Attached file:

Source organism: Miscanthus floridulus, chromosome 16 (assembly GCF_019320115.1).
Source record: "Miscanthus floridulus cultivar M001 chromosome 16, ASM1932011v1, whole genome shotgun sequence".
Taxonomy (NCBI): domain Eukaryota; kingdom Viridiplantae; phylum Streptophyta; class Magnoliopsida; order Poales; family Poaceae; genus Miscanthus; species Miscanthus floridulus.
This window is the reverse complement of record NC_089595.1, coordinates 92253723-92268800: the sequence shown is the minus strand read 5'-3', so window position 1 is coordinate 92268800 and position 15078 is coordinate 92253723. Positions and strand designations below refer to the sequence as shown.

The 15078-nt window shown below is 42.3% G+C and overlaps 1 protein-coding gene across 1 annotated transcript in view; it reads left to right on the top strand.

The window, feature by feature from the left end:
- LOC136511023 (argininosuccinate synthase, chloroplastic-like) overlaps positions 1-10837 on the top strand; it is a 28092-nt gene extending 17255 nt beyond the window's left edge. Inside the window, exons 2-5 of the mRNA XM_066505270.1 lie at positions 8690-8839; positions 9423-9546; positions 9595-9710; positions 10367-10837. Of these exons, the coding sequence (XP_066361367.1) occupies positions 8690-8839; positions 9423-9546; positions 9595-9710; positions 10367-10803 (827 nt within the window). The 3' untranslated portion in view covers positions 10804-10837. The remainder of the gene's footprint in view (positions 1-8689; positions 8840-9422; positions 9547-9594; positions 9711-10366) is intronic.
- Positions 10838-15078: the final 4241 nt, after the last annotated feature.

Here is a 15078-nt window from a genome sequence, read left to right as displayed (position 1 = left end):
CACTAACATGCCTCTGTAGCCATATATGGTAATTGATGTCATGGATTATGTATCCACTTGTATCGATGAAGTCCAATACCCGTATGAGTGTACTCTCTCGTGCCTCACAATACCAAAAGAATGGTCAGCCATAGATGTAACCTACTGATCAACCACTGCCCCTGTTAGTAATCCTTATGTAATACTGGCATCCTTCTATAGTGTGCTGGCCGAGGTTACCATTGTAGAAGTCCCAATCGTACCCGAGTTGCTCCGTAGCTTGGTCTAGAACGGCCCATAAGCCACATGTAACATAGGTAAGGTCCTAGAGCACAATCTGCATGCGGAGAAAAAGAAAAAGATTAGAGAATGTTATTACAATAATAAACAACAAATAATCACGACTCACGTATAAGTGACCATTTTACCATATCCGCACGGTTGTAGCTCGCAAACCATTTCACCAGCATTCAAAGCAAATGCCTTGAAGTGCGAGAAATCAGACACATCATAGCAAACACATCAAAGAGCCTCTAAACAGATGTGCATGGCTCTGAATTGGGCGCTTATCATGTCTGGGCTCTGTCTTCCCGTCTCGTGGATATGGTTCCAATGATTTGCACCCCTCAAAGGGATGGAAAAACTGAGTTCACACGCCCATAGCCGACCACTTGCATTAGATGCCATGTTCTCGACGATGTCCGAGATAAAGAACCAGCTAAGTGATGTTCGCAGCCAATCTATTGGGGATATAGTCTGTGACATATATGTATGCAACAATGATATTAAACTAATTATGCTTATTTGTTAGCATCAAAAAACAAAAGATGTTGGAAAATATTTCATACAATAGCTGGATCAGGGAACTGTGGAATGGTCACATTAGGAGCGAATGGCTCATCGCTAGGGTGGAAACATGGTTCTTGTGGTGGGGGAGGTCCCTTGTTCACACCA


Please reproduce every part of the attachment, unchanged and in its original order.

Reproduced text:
Source organism: Miscanthus floridulus, chromosome 16 (assembly GCF_019320115.1).
Source record: "Miscanthus floridulus cultivar M001 chromosome 16, ASM1932011v1, whole genome shotgun sequence".
Taxonomy (NCBI): domain Eukaryota; kingdom Viridiplantae; phylum Streptophyta; class Magnoliopsida; order Poales; family Poaceae; genus Miscanthus; species Miscanthus floridulus.
This window is the reverse complement of record NC_089595.1, coordinates 92253723-92268800: the sequence shown is the minus strand read 5'-3', so window position 1 is coordinate 92268800 and position 15078 is coordinate 92253723. Positions and strand designations below refer to the sequence as shown.

The 15078-nt window shown below is 42.3% G+C and overlaps 1 protein-coding gene across 1 annotated transcript in view; it reads left to right on the top strand.

The window, feature by feature from the left end:
- LOC136511023 (argininosuccinate synthase, chloroplastic-like) overlaps positions 1-10837 on the top strand; it is a 28092-nt gene extending 17255 nt beyond the window's left edge. Inside the window, exons 2-5 of the mRNA XM_066505270.1 lie at positions 8690-8839; positions 9423-9546; positions 9595-9710; positions 10367-10837. Of these exons, the coding sequence (XP_066361367.1) occupies positions 8690-8839; positions 9423-9546; positions 9595-9710; positions 10367-10803 (827 nt within the window). The 3' untranslated portion in view covers positions 10804-10837. The remainder of the gene's footprint in view (positions 1-8689; positions 8840-9422; positions 9547-9594; positions 9711-10366) is intronic.
- Positions 10838-15078: the final 4241 nt, after the last annotated feature.

Here is a 15078-nt window from a genome sequence, read left to right as displayed (position 1 = left end):
CACTAACATGCCTCTGTAGCCATATATGGTAATTGATGTCATGGATTATGTATCCACTTGTATCGATGAAGTCCAATACCCGTATGAGTGTACTCTCTCGTGCCTCACAATACCAAAAGAATGGTCAGCCATAGATGTAACCTACTGATCAACCACTGCCCCTGTTAGTAATCCTTATGTAATACTGGCATCCTTCTATAGTGTGCTGGCCGAGGTTACCATTGTAGAAGTCCCAATCGTACCCGAGTTGCTCCGTAGCTTGGTCTAGAACGGCCCATAAGCCACATGTAACATAGGTAAGGTCCTAGAGCACAATCTGCATGCGGAGAAAAAGAAAAAGATTAGAGAATGTTATTACAATAATAAACAACAAATAATCACGACTCACGTATAAGTGACCATTTTACCATATCCGCACGGTTGTAGCTCGCAAACCATTTCACCAGCATTCAAAGCAAATGCCTTGAAGTGCGAGAAATCAGACACATCATAGCAAACACATCAAAGAGCCTCTAAACAGATGTGCATGGCTCTGAATTGGGCGCTTATCATGTCTGGGCTCTGTCTTCCCGTCTCGTGGATATGGTTCCAATGATTTGCACCCCTCAAAGGGATGGAAAAACTGAGTTCACACGCCCATAGCCGACCACTTGCATTAGATGCCATGTTCTCGACGATGTCCGAGATAAAGAACCAGCTAAGTGATGTTCGCAGCCAATCTATTGGGGATATAGTCTGTGACATATATGTATGCAACAATGATATTAAACTAATTATGCTTATTTGTTAGCATCAAAAAACAAAAGATGTTGGAAAATATTTCATACAATAGCTGGATCAGGGAACTGTGGAATGGTCACATTAGGAGCGAATGGCTCATCGCTAGGGTGGAAACATGGTTCTTGTGGTGGGGGAGGTCCCTTGTTCACACCA